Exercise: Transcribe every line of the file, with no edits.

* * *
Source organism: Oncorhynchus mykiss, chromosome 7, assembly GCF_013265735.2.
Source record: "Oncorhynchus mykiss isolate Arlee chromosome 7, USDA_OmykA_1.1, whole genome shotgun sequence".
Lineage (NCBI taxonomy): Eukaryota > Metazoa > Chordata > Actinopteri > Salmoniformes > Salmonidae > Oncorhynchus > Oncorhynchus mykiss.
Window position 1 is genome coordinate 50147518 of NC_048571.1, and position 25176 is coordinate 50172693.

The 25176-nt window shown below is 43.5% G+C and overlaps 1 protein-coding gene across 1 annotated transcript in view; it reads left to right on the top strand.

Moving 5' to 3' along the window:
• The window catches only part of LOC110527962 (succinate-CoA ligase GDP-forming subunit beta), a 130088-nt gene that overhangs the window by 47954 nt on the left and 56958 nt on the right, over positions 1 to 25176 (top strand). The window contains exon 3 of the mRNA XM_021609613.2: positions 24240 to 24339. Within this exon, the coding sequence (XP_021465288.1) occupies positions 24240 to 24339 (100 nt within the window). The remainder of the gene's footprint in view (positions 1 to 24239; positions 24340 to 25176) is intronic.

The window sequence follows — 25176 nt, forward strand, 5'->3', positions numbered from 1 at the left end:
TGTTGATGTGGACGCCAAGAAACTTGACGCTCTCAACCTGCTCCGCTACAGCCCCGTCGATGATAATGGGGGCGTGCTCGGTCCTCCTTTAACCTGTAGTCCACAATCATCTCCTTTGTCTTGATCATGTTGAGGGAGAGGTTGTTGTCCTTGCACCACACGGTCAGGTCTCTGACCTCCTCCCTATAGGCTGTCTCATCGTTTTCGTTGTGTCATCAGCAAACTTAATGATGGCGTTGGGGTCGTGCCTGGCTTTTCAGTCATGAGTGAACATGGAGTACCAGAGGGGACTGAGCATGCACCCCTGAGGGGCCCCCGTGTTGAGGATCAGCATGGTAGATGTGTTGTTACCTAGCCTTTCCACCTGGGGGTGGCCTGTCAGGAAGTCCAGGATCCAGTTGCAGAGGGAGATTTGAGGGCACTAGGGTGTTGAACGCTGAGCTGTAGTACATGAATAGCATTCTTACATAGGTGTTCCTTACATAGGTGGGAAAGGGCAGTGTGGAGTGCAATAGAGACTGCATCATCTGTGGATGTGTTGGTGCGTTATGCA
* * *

Source organism: Oncorhynchus mykiss, chromosome 7, assembly GCF_013265735.2.
Source record: "Oncorhynchus mykiss isolate Arlee chromosome 7, USDA_OmykA_1.1, whole genome shotgun sequence".
Lineage (NCBI taxonomy): Eukaryota > Metazoa > Chordata > Actinopteri > Salmoniformes > Salmonidae > Oncorhynchus > Oncorhynchus mykiss.
Window position 1 is genome coordinate 50147518 of NC_048571.1, and position 25176 is coordinate 50172693.

The 25176-nt window shown below is 43.5% G+C and overlaps 1 protein-coding gene across 1 annotated transcript in view; it reads left to right on the top strand.

Moving 5' to 3' along the window:
• The window catches only part of LOC110527962 (succinate-CoA ligase GDP-forming subunit beta), a 130088-nt gene that overhangs the window by 47954 nt on the left and 56958 nt on the right, over positions 1 to 25176 (top strand). The window contains exon 3 of the mRNA XM_021609613.2: positions 24240 to 24339. Within this exon, the coding sequence (XP_021465288.1) occupies positions 24240 to 24339 (100 nt within the window). The remainder of the gene's footprint in view (positions 1 to 24239; positions 24340 to 25176) is intronic.

The window sequence follows — 25176 nt, forward strand, 5'->3', positions numbered from 1 at the left end:
TGTTGATGTGGACGCCAAGAAACTTGACGCTCTCAACCTGCTCCGCTACAGCCCCGTCGATGATAATGGGGGCGTGCTCGGTCCTCCTTTAACCTGTAGTCCACAATCATCTCCTTTGTCTTGATCATGTTGAGGGAGAGGTTGTTGTCCTTGCACCACACGGTCAGGTCTCTGACCTCCTCCCTATAGGCTGTCTCATCGTTTTCGTTGTGTCATCAGCAAACTTAATGATGGCGTTGGGGTCGTGCCTGGCTTTTCAGTCATGAGTGAACATGGAGTACCAGAGGGGACTGAGCATGCACCCCTGAGGGGCCCCCGTGTTGAGGATCAGCATGGTAGATGTGTTGTTACCTAGCCTTTCCACCTGGGGGTGGCCTGTCAGGAAGTCCAGGATCCAGTTGCAGAGGGAGATTTGAGGGCACTAGGGTGTTGAACGCTGAGCTGTAGTACATGAATAGCATTCTTACATAGGTGTTCCTTACATAGGTGGGAAAGGGCAGTGTGGAGTGCAATAGAGACTGCATCATCTGTGGATGTGTTGGTGCGTTATGCA